A. It can happen! You've got a tax return with a balance due and the resources available are not sufficient to cover it. The most important thing to remember is to sign and mail the return ON TIME, even if you can't pay anything at all. The penalties for NOT FILING timely are much greater than the penalties for NOT PAYING timely!! Don't double or triple your additional liability. Send the return and any amount you can afford to pay, on or before the due date of the return.
A. After filing, you will get a bill from the taxing agency showing their receipt of your return, the payment you sent and the balance due. If you can, pay the balance at that time. If not, call the number on the notice and you can set up a payment plan for the balance due. If you work with them, the IRS and the state will be glad to help you make this arrangement, and your good credit will remain intact.
A. Your CPA can become your representative and negotiate with the taxing agency involved to set up a payment plan, or prepare an offer in compromise in special situations. If there are significant back taxes due, the negotiations are critical in arriving at the best solution for you. Don't hesitate to contact a CPA if you are in this situation. Their expertise in dealing with tax problems can help you resolve your situation in a most efficient manner.
A. A business consultant reviews financial and operational information as an objective outside party. With their education and experience, a consultant uses observation, analysis and discussions with business owners and staff to identify problem areas and business opportunities. Then a consultant will propose possible solutions to management for review and implementation to increase efficiency, improve the opportunity for success, and ultimately, impact the income and quality of life of the business.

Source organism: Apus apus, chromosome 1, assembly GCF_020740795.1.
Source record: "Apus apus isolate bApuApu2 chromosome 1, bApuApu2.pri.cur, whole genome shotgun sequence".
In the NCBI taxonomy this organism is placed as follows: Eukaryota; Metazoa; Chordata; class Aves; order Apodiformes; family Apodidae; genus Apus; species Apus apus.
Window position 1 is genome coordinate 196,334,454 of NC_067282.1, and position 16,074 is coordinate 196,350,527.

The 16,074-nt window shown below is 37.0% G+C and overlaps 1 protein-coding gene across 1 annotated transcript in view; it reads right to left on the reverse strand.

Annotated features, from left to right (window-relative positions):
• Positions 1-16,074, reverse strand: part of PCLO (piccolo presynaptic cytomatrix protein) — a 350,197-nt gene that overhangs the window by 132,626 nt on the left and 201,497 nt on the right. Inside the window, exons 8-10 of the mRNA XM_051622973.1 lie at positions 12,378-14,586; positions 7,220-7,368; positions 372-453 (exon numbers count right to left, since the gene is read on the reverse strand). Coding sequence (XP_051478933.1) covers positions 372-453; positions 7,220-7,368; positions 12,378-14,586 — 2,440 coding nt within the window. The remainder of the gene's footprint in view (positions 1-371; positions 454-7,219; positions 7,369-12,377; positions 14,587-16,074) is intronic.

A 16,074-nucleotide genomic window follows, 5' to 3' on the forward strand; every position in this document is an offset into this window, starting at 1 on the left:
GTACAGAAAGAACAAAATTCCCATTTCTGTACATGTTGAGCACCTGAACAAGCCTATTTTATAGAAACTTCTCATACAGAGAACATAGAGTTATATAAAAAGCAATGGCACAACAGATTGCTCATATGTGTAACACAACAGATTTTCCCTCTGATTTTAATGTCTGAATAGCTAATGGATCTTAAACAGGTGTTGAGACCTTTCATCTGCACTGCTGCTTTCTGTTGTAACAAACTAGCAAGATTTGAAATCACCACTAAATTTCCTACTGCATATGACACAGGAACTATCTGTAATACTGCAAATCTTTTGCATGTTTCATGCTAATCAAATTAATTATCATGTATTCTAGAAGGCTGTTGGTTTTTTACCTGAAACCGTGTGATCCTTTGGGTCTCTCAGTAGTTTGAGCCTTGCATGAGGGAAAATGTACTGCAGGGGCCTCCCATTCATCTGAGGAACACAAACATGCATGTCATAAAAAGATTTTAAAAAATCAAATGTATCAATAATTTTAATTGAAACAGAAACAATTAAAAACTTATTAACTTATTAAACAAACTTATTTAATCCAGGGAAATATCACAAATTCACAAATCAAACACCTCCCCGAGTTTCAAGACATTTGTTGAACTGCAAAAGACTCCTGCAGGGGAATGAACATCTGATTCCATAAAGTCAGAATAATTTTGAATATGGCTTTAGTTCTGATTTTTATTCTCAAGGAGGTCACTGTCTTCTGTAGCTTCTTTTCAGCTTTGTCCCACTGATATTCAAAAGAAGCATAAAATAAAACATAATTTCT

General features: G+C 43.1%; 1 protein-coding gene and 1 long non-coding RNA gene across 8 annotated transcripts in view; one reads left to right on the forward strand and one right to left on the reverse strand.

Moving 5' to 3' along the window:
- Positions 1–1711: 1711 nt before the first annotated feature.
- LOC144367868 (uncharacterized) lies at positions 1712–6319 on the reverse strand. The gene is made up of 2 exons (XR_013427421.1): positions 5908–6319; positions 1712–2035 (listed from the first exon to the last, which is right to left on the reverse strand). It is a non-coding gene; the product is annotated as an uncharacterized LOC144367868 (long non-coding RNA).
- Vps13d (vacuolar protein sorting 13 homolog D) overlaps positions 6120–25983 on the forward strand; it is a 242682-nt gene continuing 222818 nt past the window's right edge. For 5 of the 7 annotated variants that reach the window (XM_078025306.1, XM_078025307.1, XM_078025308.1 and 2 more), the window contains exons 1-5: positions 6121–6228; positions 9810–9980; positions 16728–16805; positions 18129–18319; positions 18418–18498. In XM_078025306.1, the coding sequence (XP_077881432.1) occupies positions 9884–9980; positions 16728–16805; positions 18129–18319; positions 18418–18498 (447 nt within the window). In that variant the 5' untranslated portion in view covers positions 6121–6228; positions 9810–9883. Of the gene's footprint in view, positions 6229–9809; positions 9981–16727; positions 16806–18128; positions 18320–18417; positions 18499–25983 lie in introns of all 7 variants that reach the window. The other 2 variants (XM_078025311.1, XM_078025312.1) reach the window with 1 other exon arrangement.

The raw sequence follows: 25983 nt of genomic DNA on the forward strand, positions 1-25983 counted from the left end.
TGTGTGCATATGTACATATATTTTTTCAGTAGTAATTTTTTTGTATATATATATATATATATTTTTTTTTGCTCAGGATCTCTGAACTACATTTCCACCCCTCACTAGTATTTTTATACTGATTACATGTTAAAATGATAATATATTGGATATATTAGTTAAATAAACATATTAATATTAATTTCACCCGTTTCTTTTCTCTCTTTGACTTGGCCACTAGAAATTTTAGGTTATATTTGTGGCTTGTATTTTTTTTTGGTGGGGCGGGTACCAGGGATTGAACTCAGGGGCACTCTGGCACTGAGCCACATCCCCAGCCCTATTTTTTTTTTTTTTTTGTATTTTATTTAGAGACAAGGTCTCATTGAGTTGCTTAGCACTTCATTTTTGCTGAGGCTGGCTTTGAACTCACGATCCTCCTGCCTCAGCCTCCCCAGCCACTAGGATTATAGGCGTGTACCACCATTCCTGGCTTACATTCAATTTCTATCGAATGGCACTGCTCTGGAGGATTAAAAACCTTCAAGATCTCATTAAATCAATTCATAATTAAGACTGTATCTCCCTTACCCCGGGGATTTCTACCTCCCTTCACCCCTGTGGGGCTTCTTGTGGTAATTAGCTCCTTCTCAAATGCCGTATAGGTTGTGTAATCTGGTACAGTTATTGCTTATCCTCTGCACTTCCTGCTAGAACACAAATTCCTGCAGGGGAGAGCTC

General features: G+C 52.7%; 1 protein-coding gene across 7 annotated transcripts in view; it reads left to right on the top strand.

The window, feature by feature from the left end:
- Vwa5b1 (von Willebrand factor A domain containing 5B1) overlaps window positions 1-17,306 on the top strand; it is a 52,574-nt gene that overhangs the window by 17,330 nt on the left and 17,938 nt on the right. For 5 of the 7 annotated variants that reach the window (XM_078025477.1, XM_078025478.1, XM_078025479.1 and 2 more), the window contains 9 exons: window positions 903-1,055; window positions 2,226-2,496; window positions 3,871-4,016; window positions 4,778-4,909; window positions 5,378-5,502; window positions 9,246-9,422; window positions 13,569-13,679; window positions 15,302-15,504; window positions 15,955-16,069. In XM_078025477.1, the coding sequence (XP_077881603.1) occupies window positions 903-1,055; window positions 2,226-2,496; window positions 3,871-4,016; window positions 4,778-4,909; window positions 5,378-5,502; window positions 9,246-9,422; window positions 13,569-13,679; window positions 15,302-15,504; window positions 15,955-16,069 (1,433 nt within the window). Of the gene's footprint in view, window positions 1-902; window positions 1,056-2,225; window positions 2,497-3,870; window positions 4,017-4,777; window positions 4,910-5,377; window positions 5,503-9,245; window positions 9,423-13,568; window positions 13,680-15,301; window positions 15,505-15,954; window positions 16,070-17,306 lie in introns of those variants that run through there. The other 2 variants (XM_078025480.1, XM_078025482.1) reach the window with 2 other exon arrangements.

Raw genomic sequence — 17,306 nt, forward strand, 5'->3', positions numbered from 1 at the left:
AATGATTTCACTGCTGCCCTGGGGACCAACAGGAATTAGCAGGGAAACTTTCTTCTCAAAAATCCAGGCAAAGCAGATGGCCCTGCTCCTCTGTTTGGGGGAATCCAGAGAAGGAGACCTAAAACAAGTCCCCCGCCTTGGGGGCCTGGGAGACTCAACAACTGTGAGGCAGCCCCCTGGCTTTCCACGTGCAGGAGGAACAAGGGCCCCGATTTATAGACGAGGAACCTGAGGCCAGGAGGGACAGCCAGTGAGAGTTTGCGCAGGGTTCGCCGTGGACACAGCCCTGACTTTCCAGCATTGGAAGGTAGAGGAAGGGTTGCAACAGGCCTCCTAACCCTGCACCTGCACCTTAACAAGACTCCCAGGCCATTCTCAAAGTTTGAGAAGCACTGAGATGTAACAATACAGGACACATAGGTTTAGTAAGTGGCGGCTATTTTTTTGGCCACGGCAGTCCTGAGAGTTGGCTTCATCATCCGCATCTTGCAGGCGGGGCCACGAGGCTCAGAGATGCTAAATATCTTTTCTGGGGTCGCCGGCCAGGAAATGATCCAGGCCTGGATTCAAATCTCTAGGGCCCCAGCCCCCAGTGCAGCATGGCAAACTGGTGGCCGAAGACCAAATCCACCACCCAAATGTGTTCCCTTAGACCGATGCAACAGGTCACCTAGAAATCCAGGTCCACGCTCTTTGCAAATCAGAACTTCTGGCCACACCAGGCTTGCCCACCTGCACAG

A. Anyone who learned debits and credits in high school accounting can post your business information into a ledger or computer program and present you with a financial statement. Will it be accurate? Will it provide insight into your operation? Will you have a tax plan in place? Will there be a discussion about possible problem areas and concerns? These questions can't be answered by bookkeeping alone. However, your CPA can provide you with the tools you need to grow your business.
A. If you've ever been presented with a tax return that had a significant balance due, and you were surprised, shocked or dumbfounded, then tax planning could have helped you! Discussing your tax situation BEFORE the end of the year is the best way to keep your tax bite to a minimum. Your CPA can review the figures and make recommendations that you can choose to implement in order to bring your tax bill into the “normal" realm. Working together, you and your CPA can turn tax problems into solutions.